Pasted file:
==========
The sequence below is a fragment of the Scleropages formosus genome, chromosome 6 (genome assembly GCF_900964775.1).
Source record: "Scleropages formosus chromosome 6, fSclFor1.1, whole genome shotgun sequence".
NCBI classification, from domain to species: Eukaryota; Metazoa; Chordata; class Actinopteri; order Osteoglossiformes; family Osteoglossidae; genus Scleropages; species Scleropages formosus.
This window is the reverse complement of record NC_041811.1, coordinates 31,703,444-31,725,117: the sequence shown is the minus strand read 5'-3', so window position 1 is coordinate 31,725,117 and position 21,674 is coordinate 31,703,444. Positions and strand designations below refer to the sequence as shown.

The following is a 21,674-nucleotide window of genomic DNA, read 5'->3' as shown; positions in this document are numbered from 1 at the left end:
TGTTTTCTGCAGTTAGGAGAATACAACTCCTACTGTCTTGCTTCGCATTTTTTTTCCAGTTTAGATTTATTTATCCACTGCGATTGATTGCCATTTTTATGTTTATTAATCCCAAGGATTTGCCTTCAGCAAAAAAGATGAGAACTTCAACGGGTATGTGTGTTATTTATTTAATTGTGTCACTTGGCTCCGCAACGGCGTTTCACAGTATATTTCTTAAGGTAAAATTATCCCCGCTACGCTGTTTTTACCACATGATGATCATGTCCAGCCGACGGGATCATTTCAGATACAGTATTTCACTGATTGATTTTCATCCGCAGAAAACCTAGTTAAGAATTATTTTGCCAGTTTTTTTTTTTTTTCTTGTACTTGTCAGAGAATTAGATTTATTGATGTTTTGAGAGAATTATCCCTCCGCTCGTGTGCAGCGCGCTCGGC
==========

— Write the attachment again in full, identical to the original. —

The sequence below is a fragment of the Scleropages formosus genome, chromosome 6 (genome assembly GCF_900964775.1).
Source record: "Scleropages formosus chromosome 6, fSclFor1.1, whole genome shotgun sequence".
NCBI classification, from domain to species: Eukaryota; Metazoa; Chordata; class Actinopteri; order Osteoglossiformes; family Osteoglossidae; genus Scleropages; species Scleropages formosus.
This window is the reverse complement of record NC_041811.1, coordinates 31,703,444-31,725,117: the sequence shown is the minus strand read 5'-3', so window position 1 is coordinate 31,725,117 and position 21,674 is coordinate 31,703,444. Positions and strand designations below refer to the sequence as shown.

The following is a 21,674-nucleotide window of genomic DNA, read 5'->3' as shown; positions in this document are numbered from 1 at the left end:
TGTTTTCTGCAGTTAGGAGAATACAACTCCTACTGTCTTGCTTCGCATTTTTTTTCCAGTTTAGATTTATTTATCCACTGCGATTGATTGCCATTTTTATGTTTATTAATCCCAAGGATTTGCCTTCAGCAAAAAAGATGAGAACTTCAACGGGTATGTGTGTTATTTATTTAATTGTGTCACTTGGCTCCGCAACGGCGTTTCACAGTATATTTCTTAAGGTAAAATTATCCCCGCTACGCTGTTTTTACCACATGATGATCATGTCCAGCCGACGGGATCATTTCAGATACAGTATTTCACTGATTGATTTTCATCCGCAGAAAACCTAGTTAAGAATTATTTTGCCAGTTTTTTTTTTTTTTCTTGTACTTGTCAGAGAATTAGATTTATTGATGTTTTGAGAGAATTATCCCTCCGCTCGTGTGCAGCGCGCTCGGC